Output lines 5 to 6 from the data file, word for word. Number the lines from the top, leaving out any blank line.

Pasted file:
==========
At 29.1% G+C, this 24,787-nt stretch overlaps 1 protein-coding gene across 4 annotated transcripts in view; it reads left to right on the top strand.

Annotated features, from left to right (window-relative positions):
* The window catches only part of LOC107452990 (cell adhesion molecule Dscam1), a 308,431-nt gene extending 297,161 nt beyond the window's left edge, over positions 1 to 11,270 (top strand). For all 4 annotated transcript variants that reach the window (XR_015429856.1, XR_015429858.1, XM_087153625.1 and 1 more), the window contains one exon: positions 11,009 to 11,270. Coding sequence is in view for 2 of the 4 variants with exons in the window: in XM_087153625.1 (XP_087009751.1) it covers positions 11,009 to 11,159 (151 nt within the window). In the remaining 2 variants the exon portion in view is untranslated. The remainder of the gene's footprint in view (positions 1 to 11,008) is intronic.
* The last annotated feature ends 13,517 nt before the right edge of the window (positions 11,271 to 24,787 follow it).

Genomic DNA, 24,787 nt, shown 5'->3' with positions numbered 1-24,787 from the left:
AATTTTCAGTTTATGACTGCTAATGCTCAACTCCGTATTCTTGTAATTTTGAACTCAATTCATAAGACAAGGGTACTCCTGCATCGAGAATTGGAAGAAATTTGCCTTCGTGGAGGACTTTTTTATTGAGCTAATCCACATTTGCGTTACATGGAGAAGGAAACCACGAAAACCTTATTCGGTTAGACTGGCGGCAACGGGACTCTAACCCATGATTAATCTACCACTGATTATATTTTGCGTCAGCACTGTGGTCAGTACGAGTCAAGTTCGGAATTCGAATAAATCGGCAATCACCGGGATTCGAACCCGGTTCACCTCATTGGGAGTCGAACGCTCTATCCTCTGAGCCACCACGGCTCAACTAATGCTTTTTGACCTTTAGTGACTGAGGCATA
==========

Genomic DNA, 24,787 nt, shown 5'->3' with positions numbered 1-24,787 from the left:
AATTTTCAGTTTATGACTGCTAATGCTCAACTCCGTATTCTTGTAATTTTGAACTCAATTCATAAGACAAGGGTACTCCTGCATCGAGAATTGGAAGAAATTTGCCTTCGTGGAGGACTTTTTTATTGAGCTAATCCACATTTGCGTTACATGGAGAAGGAAACCACGAAAACCTTATTCGGTTAGACTGGCGGCAACGGGACTCTAACCCATGATTAATCTACCACTGATTATATTTTGCGTCAGCACTGTGGTCAGTACGAGTCAAGTTCGGAATTCGAATAAATCGGCAATCACCGGGATTCGAACCCGGTTCACCTCATTGGGAGTCGAACGCTCTATCCTCTGAGCCACCACGGCTCAACTAATGCTTTTTGACCTTTAGTGACTGAGGCATA